• 1
    This should be the actual answer for matching the whole word. – Kaushik NP Jun 16 '17 at 19:52
  • We should think about punctuation too. Look here. – marcio Dec 27 '20 at 20:51

This small function compares all search words in given text. If all search words are found in text, returns length of search, or False otherwise.

Also supports unicode string search.

def find_words(text, search):
    """Find exact words"""
    dText   = text.split()
    dSearch = search.split()

    found_word = 0

    for text_word in dText:
        for search_word in dSearch:
            if search_word == text_word:
                found_word += 1

    if found_word == len(dSearch):
        return lenSearch
        return False


find_words('çelik güray ankara', 'güray ankara')

If matching a sequence of characters is not sufficient and you need to match whole words, here is a simple function that gets the job done. It basically appends spaces where necessary and searches for that in the string:

def smart_find(haystack, needle):
    if haystack.startswith(needle+" "):
        return True
    if haystack.endswith(" "+needle):
        return True
    if haystack.find(" "+needle+" ") != -1:
        return True
    return False

This assumes that commas and other punctuations have already been stripped out.

  • This solution worked best for my case as I am using tokenized space separated strings. – Avijit Jan 4 '16 at 5:05

Using regex is a solution, but it is too complicated for that case.

You can simply split text into list of words. Use split(separator, num) method for that. It returns a list of all the words in the string, using separator as the separator. If separator is unspecified it splits on all whitespace (optionally you can limit the number of splits to num).

list_of_words = mystring.split()
if word in list_of_words:
    print 'success'

This will not work for string with commas etc. For example:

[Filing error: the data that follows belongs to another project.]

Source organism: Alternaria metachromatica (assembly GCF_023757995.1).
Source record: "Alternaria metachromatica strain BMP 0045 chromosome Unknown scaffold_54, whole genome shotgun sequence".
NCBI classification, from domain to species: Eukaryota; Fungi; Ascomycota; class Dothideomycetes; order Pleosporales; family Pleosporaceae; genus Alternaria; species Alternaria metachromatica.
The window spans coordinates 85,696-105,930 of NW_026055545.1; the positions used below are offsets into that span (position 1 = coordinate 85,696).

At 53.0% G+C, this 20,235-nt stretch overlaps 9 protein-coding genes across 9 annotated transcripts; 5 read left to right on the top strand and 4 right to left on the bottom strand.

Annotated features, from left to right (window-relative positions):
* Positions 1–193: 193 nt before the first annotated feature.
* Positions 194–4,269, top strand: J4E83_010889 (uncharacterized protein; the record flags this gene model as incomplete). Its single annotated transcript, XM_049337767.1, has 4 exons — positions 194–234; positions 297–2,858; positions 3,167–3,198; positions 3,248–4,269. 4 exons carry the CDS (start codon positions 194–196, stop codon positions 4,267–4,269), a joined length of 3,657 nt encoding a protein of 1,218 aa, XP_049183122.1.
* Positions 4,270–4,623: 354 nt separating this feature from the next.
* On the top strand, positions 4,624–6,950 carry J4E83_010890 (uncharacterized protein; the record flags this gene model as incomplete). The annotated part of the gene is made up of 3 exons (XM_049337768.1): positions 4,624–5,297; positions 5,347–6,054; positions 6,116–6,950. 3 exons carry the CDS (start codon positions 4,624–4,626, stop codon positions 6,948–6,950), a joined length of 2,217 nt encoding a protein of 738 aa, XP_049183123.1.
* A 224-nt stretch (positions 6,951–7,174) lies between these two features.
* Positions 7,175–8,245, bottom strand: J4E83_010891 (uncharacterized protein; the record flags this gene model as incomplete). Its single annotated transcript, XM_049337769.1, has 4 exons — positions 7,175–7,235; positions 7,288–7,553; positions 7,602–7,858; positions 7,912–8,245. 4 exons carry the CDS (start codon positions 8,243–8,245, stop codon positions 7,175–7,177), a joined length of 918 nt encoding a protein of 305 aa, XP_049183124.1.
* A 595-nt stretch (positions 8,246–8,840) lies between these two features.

mystring = "One,two and three"
# will split into ["One,two", "and", "three"]

If you also want to split on all commas etc. use separator argument like this:

# whitespace_chars = " \t\n\r\f" - space, tab, newline, return, formfeed
list_of_words = mystring.split( \t\n\r\f,.;!?'\"()")
if word in list_of_words:
    print 'success'
  • 1
    This is a good solution, and similar to @Corvax, with the benefit of adding common characters to split on so that in a string like "First: there..", the word "First" could be found. Note that @tstempko isn't including ":" in the additional chars. I would :). Also, if the search is case-insensitive, consider using .lower() on both the word and string before the split. mystring.lower().split() and word.lower() I think this is also faster than the regex example. – beauk Dec 16 '19 at 14:59
  • I think to use something like split( \t\n\r\f,.;!?'\"()") we need to import re. But it is a good solution too. – marcio Dec 27 '20 at 21:05

As you are asking for a word and not for a string, I would like to present a solution which is not sensitive to prefixes / suffixes and ignores case:

#!/usr/bin/env python

import re

def is_word_in_text(word, text):
    Check if a word is in a text.

    word : str
    text : str

    bool : True if word is in text, otherwise False.

    >>> is_word_in_text("Python", "python is awesome.")

    >>> is_word_in_text("Python", "camelCase is pythonic.")

    >>> is_word_in_text("Python", "At the end is Python")
    pattern = r'(^|[^\w]){}([^\w]|$)'.format(word)
    pattern = re.compile(pattern, re.IGNORECASE)
    matches = re.search(pattern, text)
    return bool(matches)

if __name__ == '__main__':
    import doctest

If your words might contain regex special chars (such as +), then you need re.escape(word)


Advanced way to check the exact word, that we need to find in a long string:

import re
text = "This text was of edited by Rock"
#try this string also
#text = "This text was officially edited by Rock" 
for m in re.finditer(r"\bof\b", text):
    if m.group(0):
        print "Present"
        print "Absent"

You could just add a space before and after "word".

x = raw_input("Type your word: ")
if " word " in x:
    print "Yes"
elif " word " not in x:
    print "Nope"

This way it looks for the space before and after "word".

>>> Type your word: Swordsmith
>>> Nope
>>> Type your word:  word 
>>> Yes
  • 2
    But what if the word is at the beginning or the end of the sentence (no space) – MikeL Dec 13 '16 at 11:25

What about to split the string and strip words punctuation?

w in [ws.strip(',.?!') for ws in p.split()]

Or working the case:

w.lower() in [ws.strip(',.?!') for ws in p.lower().split()]

Maybe that way:

def wsearch(word, phrase):
    # Attention about punctuation and about split characters
    punctuation = ',.?!'
    return word.lower() in [words.strip(punctuation) for words in phrase.lower().split()]


print(wsearch('CAr', 'I own a caR.'))

I didn't check performance...